This article analyses the genealogy of the expression ‘Love Europe, hate the EU’, which is taken as a spatio-cultural critique of the European Union that has important consequences for how European integration is contested. Closely associated with the Brexit movement, but also popular among other populist movements opposing the European Union, this catchphrase is analysed as the latest stage in the contestation over the political meaning of Europe. However, the article demonstrates that the desire to do away with a rules-based institutional order rests on a deliberately ahistorical reading of European inter-state relations following the rise of the sovereign state. What is overlooked is the way in which Europe was conceptualized by the end of the 18th century as a distinct political unit with its own peculiar dysfunctionality, namely, a naturally anti-hegemonic order that often resulted in violent conflict. The spatio-cultural critique of European Union institutionalization nonetheless expects that shared European interests and values can seamlessly recreate cooperation across sovereign states, an argument that culminated in the UK’s Brexit decision. Yet, as shown by the debate over the future of UK–European Union relations, this cultural and idealized understanding of Europe’s commonalities ignores the economic and political significance of borders and forgets the part played by the European Union in managing contested spaces. This emerging cleavage between institutional and cultural understandings of Europe suggests that European integration after Brexit needs to focus on demonstrating the value of institutionalized cooperation per se as much as on the cultural symbolism of supranationalism.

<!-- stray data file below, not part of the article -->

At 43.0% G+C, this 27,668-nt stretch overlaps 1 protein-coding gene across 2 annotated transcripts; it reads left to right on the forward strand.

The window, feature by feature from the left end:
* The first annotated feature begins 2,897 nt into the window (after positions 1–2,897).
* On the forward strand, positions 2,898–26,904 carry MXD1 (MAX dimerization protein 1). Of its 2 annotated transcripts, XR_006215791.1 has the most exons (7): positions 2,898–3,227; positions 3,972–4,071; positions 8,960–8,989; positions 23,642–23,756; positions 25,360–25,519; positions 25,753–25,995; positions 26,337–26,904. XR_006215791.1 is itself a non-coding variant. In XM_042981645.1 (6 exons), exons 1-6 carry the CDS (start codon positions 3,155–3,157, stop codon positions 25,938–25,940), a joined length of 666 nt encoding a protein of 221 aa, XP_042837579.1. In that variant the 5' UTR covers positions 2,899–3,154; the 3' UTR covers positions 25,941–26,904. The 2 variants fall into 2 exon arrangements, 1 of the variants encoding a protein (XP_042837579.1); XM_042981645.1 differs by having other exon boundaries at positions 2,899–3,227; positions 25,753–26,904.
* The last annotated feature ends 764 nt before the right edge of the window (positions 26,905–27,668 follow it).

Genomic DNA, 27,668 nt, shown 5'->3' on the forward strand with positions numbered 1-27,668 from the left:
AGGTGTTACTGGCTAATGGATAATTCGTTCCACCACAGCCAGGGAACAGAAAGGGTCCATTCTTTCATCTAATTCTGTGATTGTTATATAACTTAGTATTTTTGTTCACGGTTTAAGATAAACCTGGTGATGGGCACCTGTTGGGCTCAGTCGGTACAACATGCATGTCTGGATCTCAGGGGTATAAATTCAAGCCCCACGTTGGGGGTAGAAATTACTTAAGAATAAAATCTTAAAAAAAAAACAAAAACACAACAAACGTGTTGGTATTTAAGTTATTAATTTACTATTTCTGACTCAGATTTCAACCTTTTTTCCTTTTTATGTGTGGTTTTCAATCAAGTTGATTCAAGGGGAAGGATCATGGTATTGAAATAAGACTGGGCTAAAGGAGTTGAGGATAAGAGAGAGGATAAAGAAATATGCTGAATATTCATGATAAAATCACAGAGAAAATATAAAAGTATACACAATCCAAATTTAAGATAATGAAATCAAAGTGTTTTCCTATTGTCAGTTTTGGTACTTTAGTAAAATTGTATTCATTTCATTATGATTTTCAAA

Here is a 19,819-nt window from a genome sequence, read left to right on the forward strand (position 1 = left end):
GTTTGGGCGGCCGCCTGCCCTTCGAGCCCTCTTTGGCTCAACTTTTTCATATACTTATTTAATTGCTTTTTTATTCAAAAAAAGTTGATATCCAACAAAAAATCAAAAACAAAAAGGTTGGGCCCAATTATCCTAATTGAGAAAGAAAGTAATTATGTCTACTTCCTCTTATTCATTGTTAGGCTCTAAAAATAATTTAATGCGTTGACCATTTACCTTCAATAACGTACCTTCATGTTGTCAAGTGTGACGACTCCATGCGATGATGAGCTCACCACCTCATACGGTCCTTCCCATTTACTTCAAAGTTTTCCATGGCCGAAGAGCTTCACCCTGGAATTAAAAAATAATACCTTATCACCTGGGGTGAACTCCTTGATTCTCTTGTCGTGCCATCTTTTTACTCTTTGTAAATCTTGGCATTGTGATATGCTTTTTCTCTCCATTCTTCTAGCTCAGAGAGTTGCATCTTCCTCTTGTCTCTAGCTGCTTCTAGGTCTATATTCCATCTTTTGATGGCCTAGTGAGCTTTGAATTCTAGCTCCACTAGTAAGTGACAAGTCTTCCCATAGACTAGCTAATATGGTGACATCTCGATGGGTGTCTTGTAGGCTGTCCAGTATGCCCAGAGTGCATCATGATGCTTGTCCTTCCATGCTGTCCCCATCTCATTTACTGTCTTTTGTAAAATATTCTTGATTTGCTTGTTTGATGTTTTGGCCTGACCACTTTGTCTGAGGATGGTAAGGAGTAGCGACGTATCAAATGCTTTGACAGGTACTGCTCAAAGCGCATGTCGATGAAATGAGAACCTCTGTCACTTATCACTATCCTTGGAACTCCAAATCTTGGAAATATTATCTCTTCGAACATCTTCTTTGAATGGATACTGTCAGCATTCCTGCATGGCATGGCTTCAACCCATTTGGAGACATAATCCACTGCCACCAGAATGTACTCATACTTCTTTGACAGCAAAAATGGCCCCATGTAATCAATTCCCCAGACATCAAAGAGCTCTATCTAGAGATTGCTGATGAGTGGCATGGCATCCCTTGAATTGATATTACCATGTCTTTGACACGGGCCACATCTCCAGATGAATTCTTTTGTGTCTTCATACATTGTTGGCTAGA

Bibliographical note© Sage 2019. The final publication is available via Sage at http://dx.doi.org/10.1177/1354066119850242
- European Union
- international order